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Climate Change Impacts on Disaster and Emergency Medicine Focusing on Mitigation Disruptive Effects: an International Perspective

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Emergency Department and EMS, University Hospital of Bichat, Paris 75018, France
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Ilumens Simulation Center, University of Paris-Diderot, Paris 75018, France
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Acute Care Division & Emergency Department, Grand Hôpital de Charleroi, Charleroi 6040, Belgium
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Faculty of Public Health & Medicine, Catholic University of Louvain, Brussels 1348, Belgium
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Emergency Department, University Hospital of Geneva, Geneva 44041, Switzerland
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University of Geneva Medical School, Geneva 1205, Switzerland
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Unit for Research in Emergency and Disaster, Department of Medicine, University of Oviedo, Oviedo 33006, Spain
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University of Paris Diderot, Sorbonne Paris Cité, EA 7334 Recherche clinique coordonnée ville-hôpital, Méthodologies et Société (REMES), Paris 75018, France
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Study Group for Efficiency and Quality of Emergency Departments and Non-Scheduled Activities Departments, Paris 75018, France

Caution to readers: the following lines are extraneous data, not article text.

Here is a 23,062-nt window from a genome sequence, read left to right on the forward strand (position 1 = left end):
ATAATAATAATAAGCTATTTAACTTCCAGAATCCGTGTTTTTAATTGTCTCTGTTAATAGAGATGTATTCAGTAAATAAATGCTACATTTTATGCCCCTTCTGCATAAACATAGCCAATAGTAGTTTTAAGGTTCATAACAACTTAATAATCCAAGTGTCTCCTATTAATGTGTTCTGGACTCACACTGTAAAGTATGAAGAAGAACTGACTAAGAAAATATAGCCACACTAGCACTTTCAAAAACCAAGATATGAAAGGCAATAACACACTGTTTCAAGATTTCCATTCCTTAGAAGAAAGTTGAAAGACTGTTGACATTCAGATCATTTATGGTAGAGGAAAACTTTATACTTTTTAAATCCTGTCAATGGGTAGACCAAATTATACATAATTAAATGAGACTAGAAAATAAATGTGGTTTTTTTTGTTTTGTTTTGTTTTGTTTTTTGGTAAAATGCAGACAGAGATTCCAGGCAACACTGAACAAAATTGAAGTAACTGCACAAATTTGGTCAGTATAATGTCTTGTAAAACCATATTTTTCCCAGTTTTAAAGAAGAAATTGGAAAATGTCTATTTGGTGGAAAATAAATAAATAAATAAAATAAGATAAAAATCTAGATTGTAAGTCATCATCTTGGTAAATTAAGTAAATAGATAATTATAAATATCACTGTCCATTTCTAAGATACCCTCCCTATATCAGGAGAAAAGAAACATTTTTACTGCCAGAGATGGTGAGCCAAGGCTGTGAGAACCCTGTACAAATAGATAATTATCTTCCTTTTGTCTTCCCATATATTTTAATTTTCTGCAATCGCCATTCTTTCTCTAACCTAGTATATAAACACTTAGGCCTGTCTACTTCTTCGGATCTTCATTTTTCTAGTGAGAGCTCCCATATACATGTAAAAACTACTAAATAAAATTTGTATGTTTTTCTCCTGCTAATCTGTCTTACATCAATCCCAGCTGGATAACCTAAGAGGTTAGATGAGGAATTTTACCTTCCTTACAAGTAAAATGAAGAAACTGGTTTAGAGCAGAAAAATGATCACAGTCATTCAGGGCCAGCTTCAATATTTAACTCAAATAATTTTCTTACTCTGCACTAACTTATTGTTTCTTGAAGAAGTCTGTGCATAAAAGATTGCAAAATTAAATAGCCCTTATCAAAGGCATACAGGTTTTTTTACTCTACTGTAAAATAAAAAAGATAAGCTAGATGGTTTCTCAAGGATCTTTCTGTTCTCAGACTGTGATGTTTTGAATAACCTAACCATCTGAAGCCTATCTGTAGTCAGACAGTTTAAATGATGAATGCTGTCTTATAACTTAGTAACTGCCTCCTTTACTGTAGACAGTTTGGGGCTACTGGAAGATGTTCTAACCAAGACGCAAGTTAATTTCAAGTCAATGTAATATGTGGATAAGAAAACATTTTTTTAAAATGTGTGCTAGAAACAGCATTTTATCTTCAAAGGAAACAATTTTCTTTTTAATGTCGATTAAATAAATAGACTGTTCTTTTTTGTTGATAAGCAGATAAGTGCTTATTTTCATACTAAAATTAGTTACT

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Author to whom correspondence should be addressed.
Int. J. Environ. Res. Public Health 2018, 15(7), 1379; https://doi.org/10.3390/ijerph15071379
Received: 5 May 2018 / Revised: 11 June 2018 / Accepted: 25 June 2018 / Published: 1 July 2018
(This article belongs to the Special Issue Climate Change and Health: An Interdisciplinary Perspective)
In recent decades, climate change has been responsible for an increase in the average temperature of the troposphere and of the oceans, with consequences on the frequency and intensity of many extreme weather phenomena. Climate change’s effects on natural disasters can be expected to induce a rise in humanitarian crises. In addition, it will surely impact the population’s long-term general health, especially among the most fragile. There are foreseeable health risks that both ambulatory care organizations and hospitals will face as global temperatures rise. These risks include the geographic redistribution of infectious (particularly zoonotic) diseases, an increase in cardiac and respiratory illnesses, as well as a host of other health hazards. Some of these risks have been detailed for most developed countries as well as for some developing countries. Using these existing risk assessments as a template, organizational innovations as well as implementation strategies should be proposed to mitigate the disruptive effects of these health risks on emergency departments and by extension, reduce the negative impact of climate change on the populations they serve. View Full-Text
Keywords: climate change; emergency medicine; health; disaster preparedness; management; European perspective climate change; emergency medicine; health; disaster preparedness; management; European perspective
MDPI and ACS Style

Ghazali, D.A.; Guericolas, M.; Thys, F.; Sarasin, F.; Arcos González, P.; Casalino, E. Climate Change Impacts on Disaster and Emergency Medicine Focusing on Mitigation Disruptive Effects: an International Perspective. Int. J. Environ. Res. Public Health 2018, 15, 1379.

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